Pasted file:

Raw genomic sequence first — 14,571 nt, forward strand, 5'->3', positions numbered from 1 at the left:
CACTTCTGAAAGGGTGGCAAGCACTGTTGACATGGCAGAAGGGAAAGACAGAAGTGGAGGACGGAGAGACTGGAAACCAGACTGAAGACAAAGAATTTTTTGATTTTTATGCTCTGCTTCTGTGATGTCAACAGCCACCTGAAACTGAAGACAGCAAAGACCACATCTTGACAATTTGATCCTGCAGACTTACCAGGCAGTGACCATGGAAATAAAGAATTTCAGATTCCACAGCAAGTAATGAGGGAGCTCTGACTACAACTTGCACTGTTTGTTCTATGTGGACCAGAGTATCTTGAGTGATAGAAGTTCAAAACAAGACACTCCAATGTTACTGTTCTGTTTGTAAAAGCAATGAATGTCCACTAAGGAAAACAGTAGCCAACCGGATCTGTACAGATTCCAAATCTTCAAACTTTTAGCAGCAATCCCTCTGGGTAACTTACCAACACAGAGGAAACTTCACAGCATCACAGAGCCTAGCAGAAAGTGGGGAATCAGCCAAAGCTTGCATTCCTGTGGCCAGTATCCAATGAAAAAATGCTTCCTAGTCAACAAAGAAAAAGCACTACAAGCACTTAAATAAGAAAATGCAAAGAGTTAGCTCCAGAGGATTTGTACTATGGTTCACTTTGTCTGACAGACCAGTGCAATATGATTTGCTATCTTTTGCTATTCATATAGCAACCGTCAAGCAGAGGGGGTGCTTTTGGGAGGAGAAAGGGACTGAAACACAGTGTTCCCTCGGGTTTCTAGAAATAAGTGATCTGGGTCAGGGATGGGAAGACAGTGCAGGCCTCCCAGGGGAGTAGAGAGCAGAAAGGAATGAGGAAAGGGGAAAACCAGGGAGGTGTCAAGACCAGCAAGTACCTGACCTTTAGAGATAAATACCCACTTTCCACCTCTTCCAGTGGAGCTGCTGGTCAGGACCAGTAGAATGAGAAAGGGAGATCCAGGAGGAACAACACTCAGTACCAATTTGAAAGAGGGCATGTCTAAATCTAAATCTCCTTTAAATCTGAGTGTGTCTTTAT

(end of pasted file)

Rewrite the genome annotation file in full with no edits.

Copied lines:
Raw genomic sequence first — 14,571 nt, forward strand, 5'->3', positions numbered from 1 at the left:
CACTTCTGAAAGGGTGGCAAGCACTGTTGACATGGCAGAAGGGAAAGACAGAAGTGGAGGACGGAGAGACTGGAAACCAGACTGAAGACAAAGAATTTTTTGATTTTTATGCTCTGCTTCTGTGATGTCAACAGCCACCTGAAACTGAAGACAGCAAAGACCACATCTTGACAATTTGATCCTGCAGACTTACCAGGCAGTGACCATGGAAATAAAGAATTTCAGATTCCACAGCAAGTAATGAGGGAGCTCTGACTACAACTTGCACTGTTTGTTCTATGTGGACCAGAGTATCTTGAGTGATAGAAGTTCAAAACAAGACACTCCAATGTTACTGTTCTGTTTGTAAAAGCAATGAATGTCCACTAAGGAAAACAGTAGCCAACCGGATCTGTACAGATTCCAAATCTTCAAACTTTTAGCAGCAATCCCTCTGGGTAACTTACCAACACAGAGGAAACTTCACAGCATCACAGAGCCTAGCAGAAAGTGGGGAATCAGCCAAAGCTTGCATTCCTGTGGCCAGTATCCAATGAAAAAATGCTTCCTAGTCAACAAAGAAAAAGCACTACAAGCACTTAAATAAGAAAATGCAAAGAGTTAGCTCCAGAGGATTTGTACTATGGTTCACTTTGTCTGACAGACCAGTGCAATATGATTTGCTATCTTTTGCTATTCATATAGCAACCGTCAAGCAGAGGGGGTGCTTTTGGGAGGAGAAAGGGACTGAAACACAGTGTTCCCTCGGGTTTCTAGAAATAAGTGATCTGGGTCAGGGATGGGAAGACAGTGCAGGCCTCCCAGGGGAGTAGAGAGCAGAAAGGAATGAGGAAAGGGGAAAACCAGGGAGGTGTCAAGACCAGCAAGTACCTGACCTTTAGAGATAAATACCCACTTTCCACCTCTTCCAGTGGAGCTGCTGGTCAGGACCAGTAGAATGAGAAAGGGAGATCCAGGAGGAACAACACTCAGTACCAATTTGAAAGAGGGCATGTCTAAATCTAAATCTCCTTTAAATCTGAGTGTGTCTTTAT